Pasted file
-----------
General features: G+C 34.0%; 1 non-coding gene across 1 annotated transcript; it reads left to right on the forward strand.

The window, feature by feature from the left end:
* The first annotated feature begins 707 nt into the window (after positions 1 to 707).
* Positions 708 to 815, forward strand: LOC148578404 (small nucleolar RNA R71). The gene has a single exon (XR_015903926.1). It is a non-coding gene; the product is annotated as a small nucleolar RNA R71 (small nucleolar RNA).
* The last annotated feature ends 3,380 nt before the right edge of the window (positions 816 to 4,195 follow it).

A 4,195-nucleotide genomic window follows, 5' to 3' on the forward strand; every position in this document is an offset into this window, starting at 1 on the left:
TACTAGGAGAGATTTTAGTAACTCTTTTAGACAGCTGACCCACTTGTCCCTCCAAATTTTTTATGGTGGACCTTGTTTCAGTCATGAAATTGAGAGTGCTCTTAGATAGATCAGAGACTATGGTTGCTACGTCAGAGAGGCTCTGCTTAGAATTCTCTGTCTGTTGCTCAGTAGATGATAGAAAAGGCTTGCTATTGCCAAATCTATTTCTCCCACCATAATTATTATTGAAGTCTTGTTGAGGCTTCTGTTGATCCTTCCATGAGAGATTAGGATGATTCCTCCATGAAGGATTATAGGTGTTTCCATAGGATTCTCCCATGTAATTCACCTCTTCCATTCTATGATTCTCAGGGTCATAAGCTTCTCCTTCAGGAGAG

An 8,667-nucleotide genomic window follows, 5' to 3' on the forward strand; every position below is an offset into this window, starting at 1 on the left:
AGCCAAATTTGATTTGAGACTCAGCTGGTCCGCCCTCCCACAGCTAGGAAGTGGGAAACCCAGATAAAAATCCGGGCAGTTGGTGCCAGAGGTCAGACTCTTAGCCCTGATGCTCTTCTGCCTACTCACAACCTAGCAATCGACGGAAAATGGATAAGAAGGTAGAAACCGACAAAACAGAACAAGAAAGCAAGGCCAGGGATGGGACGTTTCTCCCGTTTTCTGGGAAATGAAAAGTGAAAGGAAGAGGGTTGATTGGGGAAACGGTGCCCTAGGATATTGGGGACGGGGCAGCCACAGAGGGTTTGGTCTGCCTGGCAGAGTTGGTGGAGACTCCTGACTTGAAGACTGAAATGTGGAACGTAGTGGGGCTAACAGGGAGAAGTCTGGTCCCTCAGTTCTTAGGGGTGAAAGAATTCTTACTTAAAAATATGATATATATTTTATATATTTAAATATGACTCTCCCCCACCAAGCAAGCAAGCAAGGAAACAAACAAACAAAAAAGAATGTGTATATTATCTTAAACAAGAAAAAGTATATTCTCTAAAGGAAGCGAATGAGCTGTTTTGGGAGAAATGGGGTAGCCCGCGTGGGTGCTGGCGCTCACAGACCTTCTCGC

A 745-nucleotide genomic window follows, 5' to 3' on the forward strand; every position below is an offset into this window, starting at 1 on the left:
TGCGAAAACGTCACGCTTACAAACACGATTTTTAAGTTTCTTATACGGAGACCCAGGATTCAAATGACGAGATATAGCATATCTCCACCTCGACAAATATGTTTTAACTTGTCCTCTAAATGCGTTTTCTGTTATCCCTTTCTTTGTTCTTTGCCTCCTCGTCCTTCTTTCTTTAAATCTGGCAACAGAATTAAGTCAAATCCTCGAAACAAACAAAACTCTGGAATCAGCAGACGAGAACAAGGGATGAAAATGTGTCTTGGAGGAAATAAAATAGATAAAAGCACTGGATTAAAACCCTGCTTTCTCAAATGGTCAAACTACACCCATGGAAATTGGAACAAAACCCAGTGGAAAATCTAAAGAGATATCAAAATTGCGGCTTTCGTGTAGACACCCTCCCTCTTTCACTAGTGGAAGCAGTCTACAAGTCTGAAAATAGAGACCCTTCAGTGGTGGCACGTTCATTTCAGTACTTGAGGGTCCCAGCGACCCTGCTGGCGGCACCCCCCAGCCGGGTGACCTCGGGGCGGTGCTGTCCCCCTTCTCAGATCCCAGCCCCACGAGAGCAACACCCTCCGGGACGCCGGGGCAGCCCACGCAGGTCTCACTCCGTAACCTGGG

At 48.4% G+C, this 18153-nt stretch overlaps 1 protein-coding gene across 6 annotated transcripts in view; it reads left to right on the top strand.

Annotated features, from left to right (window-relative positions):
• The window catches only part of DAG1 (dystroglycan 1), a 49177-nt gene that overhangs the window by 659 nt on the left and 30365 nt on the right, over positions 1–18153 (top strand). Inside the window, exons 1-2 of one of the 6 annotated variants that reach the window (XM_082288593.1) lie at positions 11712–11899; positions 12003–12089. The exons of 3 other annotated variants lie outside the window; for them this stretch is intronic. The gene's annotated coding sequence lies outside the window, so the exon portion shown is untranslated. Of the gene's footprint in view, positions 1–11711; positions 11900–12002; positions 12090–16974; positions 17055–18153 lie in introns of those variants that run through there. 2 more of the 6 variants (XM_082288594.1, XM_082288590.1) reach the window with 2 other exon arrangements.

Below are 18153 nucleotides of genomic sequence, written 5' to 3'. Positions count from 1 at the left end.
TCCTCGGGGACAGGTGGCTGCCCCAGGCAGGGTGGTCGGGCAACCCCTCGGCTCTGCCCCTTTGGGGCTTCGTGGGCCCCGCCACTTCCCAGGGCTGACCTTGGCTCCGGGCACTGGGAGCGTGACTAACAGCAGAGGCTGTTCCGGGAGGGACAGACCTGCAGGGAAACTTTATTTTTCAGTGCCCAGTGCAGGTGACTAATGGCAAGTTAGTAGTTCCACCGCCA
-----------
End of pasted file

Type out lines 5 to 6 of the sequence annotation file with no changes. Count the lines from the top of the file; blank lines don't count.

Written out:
* The last annotated feature ends 3,380 nt before the right edge of the window (positions 816 to 4,195 follow it).

A 4,195-nucleotide genomic window follows, 5' to 3' on the forward strand; every position in this document is an offset into this window, starting at 1 on the left: